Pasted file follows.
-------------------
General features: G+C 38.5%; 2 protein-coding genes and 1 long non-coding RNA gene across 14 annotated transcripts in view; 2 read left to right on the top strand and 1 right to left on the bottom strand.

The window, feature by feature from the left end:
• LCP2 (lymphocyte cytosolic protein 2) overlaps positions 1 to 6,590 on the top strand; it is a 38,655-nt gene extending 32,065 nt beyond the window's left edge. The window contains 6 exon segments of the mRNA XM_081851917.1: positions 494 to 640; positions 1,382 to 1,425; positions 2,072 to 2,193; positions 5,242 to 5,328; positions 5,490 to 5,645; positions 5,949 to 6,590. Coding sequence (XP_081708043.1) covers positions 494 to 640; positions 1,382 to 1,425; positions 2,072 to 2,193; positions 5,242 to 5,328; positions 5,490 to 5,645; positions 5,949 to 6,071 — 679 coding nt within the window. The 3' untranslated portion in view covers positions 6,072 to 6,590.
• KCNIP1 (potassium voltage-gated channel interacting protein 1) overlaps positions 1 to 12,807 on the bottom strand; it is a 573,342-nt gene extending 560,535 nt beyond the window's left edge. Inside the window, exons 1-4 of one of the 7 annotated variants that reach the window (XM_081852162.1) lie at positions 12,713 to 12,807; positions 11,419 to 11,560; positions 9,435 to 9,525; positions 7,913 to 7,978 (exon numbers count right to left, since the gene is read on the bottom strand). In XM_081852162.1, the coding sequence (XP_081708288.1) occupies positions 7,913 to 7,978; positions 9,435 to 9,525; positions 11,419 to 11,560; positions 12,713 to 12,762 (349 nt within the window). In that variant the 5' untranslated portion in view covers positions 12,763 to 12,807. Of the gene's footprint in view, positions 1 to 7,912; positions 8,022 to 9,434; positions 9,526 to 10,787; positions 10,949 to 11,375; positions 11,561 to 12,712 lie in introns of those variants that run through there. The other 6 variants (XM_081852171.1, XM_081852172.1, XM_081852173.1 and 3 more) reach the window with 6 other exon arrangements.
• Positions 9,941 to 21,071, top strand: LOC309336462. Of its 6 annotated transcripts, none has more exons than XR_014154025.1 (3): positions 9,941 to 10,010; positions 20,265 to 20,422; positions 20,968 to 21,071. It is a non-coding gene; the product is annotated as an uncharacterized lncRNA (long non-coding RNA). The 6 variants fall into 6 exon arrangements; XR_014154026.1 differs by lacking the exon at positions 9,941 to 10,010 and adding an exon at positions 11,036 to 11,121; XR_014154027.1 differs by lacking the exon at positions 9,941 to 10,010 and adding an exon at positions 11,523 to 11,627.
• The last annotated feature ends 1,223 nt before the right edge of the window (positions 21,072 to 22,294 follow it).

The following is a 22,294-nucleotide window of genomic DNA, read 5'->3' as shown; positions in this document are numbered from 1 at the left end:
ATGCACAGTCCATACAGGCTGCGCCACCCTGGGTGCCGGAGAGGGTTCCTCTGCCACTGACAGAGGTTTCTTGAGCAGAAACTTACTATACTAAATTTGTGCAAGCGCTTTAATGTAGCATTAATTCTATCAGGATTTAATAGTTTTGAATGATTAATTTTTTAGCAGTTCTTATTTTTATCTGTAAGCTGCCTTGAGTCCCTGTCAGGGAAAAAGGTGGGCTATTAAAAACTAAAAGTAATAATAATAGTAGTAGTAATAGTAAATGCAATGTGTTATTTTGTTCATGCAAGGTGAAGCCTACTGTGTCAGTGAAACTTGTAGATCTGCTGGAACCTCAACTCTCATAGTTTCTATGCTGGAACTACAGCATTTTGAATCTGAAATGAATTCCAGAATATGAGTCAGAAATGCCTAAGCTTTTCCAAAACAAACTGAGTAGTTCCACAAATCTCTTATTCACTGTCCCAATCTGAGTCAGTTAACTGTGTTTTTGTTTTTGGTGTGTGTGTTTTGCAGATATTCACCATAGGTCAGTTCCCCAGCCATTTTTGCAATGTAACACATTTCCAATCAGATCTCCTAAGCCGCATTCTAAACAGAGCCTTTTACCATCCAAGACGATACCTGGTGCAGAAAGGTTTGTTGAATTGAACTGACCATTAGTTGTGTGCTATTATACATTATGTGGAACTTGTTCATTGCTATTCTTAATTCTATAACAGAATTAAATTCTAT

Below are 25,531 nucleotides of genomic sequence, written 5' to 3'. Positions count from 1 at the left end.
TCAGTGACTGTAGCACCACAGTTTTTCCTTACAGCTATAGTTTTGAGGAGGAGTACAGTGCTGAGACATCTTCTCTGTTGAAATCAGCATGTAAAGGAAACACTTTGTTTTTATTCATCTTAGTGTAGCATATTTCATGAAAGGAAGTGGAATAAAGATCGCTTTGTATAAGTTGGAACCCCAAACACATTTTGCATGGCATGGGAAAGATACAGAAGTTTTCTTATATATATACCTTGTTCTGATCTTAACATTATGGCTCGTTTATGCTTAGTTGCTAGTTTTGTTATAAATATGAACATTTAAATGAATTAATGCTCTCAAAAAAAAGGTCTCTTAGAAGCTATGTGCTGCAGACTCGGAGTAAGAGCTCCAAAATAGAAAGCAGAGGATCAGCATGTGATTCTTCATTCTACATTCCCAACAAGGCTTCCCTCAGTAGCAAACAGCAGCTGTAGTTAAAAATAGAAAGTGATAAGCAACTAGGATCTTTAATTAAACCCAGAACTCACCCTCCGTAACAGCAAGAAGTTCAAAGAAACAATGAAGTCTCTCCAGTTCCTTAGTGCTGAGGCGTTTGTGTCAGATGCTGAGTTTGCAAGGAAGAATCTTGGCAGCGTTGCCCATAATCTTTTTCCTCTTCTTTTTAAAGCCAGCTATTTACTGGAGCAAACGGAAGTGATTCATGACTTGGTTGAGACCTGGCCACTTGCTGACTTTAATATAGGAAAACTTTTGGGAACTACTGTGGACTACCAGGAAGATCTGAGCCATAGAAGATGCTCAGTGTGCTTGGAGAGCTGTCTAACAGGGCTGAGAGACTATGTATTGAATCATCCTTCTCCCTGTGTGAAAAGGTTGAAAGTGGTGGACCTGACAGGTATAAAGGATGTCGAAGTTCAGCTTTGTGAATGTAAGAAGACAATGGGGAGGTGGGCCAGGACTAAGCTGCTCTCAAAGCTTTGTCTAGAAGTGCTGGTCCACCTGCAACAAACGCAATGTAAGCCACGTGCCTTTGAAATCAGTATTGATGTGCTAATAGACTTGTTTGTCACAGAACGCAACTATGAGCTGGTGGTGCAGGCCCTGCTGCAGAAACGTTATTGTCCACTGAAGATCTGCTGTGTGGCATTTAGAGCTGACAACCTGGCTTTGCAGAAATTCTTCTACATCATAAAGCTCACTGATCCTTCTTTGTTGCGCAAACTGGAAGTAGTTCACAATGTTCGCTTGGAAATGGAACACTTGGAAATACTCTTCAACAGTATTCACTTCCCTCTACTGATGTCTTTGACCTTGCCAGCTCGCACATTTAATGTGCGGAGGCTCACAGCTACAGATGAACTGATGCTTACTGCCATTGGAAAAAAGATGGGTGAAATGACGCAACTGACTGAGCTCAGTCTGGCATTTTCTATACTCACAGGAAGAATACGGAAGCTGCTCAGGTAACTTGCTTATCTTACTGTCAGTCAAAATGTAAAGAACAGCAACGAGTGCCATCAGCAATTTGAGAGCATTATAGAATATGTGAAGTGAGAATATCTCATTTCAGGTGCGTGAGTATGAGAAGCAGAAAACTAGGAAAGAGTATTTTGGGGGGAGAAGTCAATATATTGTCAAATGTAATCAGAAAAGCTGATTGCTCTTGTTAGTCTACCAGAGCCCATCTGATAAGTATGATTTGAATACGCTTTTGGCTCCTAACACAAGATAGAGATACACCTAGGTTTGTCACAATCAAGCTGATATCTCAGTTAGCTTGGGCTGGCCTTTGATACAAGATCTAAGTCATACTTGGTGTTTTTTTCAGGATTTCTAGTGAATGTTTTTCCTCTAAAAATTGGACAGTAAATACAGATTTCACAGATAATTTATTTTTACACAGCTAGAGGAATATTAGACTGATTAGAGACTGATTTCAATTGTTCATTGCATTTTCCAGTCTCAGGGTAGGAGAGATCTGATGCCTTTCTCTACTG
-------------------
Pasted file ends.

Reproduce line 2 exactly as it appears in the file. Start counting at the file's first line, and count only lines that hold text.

The window, feature by feature from the left end: